October 4, 2021
Of course I’ve been thinking of you all!
So I wanted to share; this has crossed my mind more than a few times this last few days.
Do you have a “Go Bag” packed?
By which I mean whatever you might need in an emergency.
What’s an emergency? Well, it could be a natural disaster, or a problem in your home that you have to evacuate quickly, or you (or a loved one) may become suddenly injured or ill.
Does your family know what to pack if they would have to pack such a bag for you? What clothes you would want (sweat pants, a shirt that buttons down the front, warm socks?) in such an instance? And would they know where to find them?
For me, such a bag would probably have a sweatshirt in it, and some warm socks (I’m fixated on warm socks right now…), and probably a pair of leggings. Maybe my denim shirt, which is long enough to wear as a tunic in a pinch. I would toss in a week’s worth of prescription medication, as well as a list of such meds (asking someone else to reconstruct the medicines and supplements that you take is tossing them quite the challenge!). A backup battery for my telephone – definitely!
What else would you include?
Of course this bag has to be visited and refreshed – especially the medications – every month or two. And this would require that you own duplicate garments to the ones that live in your bag. As much as I’m not a fan of a lot of duplicate clothes, having extras for such a purpose doesn’t seem wasteful to me.
In the case of an emergency, this bag could save you important time, or make the efforts of your friends/family much easier as they come along to take care of you.
I will be back soon – I honestly miss working on wardrobes to share with you all!
Spare glasses and a watch, earplugs and an eye mask.
Yes on all those, though I don’t wear a watch anymore.
This is such a thoughtful, practical post, thank you, Janice. Most of live with the fear of this happening, this was a polite nudge for us to be proactive, prepared and happy with choices that we’ve made in advance.Take care!
Great idea! For the person who doesn’t have the space or desire for a packed bag of extra clothing etc, what about a checklist? You could pin it to your to go bag so that you (or designated person) could quickly pack it. Maybe keep your medications all together in an easy to grab container so it could be added to the bag effortlessly.
Not knocking down the prepared bag idea. Just a different take on it.
You might even have more than one checklist so that you have seasonally appropriate items.
Mitzi Ann says
I love this idea❣️
We have go bags for both of us, with everything except medications and clothing. Both our wardrobes are so small I think it would be no problem finding an outfit to quickly pack. Another benefit of a small wardrobe! Lovely photograph today. Take care, Janice!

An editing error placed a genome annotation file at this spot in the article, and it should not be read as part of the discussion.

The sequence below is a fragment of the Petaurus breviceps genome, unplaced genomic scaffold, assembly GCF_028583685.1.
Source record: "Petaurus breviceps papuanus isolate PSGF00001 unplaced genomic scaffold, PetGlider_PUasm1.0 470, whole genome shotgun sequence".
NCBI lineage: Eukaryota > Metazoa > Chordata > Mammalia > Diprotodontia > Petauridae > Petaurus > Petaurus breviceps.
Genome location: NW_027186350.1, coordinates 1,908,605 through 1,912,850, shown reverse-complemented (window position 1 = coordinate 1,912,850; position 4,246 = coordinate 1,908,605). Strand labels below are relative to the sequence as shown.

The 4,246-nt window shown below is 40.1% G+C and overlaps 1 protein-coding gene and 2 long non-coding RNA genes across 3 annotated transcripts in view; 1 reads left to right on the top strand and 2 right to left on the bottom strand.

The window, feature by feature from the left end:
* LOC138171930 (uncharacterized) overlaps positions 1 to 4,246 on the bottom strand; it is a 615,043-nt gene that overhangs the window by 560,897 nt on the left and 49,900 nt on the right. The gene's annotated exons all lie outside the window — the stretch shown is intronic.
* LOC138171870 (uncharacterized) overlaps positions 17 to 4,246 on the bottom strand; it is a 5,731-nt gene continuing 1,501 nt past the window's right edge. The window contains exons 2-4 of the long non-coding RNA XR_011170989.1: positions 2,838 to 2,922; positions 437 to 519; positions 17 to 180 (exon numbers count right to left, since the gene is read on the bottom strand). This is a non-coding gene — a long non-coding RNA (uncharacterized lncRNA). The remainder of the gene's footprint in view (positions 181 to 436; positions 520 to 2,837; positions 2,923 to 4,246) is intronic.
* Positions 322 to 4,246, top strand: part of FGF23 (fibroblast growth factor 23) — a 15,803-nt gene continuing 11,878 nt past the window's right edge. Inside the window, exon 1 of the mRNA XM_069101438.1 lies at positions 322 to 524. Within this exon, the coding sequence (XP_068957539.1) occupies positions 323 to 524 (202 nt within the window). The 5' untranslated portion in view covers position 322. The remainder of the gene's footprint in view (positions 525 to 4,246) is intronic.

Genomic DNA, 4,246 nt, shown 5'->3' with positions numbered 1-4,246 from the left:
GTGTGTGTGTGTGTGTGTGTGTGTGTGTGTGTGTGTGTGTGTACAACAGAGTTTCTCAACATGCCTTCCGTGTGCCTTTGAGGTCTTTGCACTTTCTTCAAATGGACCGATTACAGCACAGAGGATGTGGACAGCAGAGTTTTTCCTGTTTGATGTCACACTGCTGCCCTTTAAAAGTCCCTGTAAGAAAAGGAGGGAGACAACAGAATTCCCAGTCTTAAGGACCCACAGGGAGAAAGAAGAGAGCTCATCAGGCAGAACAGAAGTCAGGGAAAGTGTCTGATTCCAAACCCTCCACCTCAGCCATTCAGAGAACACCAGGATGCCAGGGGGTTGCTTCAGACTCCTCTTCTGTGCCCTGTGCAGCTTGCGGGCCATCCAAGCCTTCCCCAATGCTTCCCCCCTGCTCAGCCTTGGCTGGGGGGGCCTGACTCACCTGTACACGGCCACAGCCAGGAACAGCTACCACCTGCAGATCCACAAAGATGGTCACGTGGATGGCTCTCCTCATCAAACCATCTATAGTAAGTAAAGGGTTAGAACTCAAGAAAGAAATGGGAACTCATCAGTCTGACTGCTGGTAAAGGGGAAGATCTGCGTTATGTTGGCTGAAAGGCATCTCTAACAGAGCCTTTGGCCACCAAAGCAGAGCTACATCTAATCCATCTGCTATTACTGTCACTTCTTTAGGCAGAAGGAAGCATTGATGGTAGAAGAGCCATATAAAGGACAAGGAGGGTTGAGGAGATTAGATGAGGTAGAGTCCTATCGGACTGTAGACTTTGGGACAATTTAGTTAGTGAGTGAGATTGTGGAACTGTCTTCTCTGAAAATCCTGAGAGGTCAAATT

Hello All, about a year ago I did quite a bit of reading about this and went down a long rabbit hole. In addition to spare glasses, I would add a wind/rain jacket, sneakers, baby wipes, maybe small first aid kit, bottled water and somehow a physical list of important account numbers and contact info. If I was trying to help someone else and they couldn’t talk/remember things – I think this information would be very helpful. One suggestion I read said to put all important papers in a binder and keep the binder in your go bag. For privacy/theft reasons I am undecided about that one. Practical matters aside, I would try to include 1 thing that brings emotional/spiritual comfort. Maybe a photo, a certain type of tea, a special blanket or scented candle would do it. When life gets scary – small comforts are priceless!!
Copies of important papers could be kept in a go bag. The originals would be safe in a fire safe box, safe deposit box or lawyer’s office.
Kathrin Pfefferkorn says
I am saving scans of all my important documents in my Dropbox. There they are safe (although you can argue this regarding cybersecurity reasons) and they are accessable for you anywhere and anytime.
In Australia we had to evacuate once for Bush Fires and I remember vividly arriving at my home with smoke haze looming from one direction with my two kids as babies in the pram after being at a playground for afternoon walk. I don’t come from a country with natural disasters (Ireland) so I was completely unprepared for what to do. I tried to run through what I wanted to bring and I realised for me that I either bring everything (Posh china wedding presents) or nothing. So I grabbed the fish pie defrosting on the kitchen counter and passports (I don’t actually remember but surely I took these) and fled staying ahead of the fires.
So lessons learned for me were:
1) Have the important family docs in an easily grabbable item. I rejected a binder as it doesn’t fully protect documents being so open at the edges. I have a plastic box designed to take 10 suspension files with sealed lid. There are various versions of these around and I think were originally designed for travelling salesmen. This has been brilliant addition as it can take anything. Flexibility is required due to various sizes of passports, birth certs and kids school photos. It’s super useful to have everything together and is not just for evacuations.